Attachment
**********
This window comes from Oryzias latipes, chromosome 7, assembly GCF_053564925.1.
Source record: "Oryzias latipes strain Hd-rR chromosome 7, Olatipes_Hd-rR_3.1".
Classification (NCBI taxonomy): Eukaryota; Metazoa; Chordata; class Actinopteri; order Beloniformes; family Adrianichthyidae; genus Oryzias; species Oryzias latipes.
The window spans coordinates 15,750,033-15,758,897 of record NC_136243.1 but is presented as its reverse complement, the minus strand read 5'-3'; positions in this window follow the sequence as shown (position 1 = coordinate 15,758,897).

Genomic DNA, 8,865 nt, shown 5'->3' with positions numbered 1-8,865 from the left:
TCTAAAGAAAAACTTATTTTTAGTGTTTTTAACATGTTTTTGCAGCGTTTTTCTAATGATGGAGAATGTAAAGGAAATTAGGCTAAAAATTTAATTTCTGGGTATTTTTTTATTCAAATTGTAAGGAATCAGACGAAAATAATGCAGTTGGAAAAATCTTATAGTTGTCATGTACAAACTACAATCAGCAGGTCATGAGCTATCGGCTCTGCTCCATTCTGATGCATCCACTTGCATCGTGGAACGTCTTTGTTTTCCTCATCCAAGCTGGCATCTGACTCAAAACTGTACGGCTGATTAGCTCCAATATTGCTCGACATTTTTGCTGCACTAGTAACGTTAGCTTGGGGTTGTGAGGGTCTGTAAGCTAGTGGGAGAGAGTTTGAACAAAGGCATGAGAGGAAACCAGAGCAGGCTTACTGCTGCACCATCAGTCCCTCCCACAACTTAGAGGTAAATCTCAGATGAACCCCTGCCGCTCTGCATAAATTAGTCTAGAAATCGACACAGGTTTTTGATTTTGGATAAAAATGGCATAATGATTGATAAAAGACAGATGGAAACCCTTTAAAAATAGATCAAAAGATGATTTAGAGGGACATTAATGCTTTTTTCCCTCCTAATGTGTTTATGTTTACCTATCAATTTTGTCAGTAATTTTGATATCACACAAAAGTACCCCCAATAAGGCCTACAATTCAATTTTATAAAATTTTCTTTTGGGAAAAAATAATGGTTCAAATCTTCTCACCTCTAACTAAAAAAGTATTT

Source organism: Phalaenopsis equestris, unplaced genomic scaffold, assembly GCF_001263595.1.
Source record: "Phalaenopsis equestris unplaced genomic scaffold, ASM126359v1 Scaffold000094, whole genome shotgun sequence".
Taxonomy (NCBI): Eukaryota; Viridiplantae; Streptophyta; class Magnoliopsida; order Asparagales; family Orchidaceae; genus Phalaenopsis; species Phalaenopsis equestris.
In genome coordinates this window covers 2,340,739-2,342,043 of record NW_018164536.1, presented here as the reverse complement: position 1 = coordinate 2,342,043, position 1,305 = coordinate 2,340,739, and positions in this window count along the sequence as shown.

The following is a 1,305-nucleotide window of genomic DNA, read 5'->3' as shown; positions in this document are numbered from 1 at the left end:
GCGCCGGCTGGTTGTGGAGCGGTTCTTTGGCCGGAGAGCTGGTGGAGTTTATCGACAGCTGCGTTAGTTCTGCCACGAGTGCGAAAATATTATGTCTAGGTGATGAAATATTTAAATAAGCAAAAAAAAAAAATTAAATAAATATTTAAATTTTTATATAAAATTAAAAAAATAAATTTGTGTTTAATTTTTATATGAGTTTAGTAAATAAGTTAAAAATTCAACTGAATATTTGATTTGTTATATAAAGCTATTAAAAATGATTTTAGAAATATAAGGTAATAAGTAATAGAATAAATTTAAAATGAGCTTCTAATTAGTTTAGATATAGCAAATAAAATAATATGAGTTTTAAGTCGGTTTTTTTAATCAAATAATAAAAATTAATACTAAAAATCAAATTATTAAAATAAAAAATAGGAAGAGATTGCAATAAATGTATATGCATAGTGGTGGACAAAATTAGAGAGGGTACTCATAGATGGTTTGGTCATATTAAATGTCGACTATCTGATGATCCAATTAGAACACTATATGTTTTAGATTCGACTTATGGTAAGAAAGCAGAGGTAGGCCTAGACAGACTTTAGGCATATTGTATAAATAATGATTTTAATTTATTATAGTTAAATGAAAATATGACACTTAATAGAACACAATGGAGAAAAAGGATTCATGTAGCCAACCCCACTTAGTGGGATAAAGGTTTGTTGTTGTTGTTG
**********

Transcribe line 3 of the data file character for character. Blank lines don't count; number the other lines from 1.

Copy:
Classification (NCBI taxonomy): Eukaryota; Metazoa; Chordata; class Actinopteri; order Beloniformes; family Adrianichthyidae; genus Oryzias; species Oryzias latipes.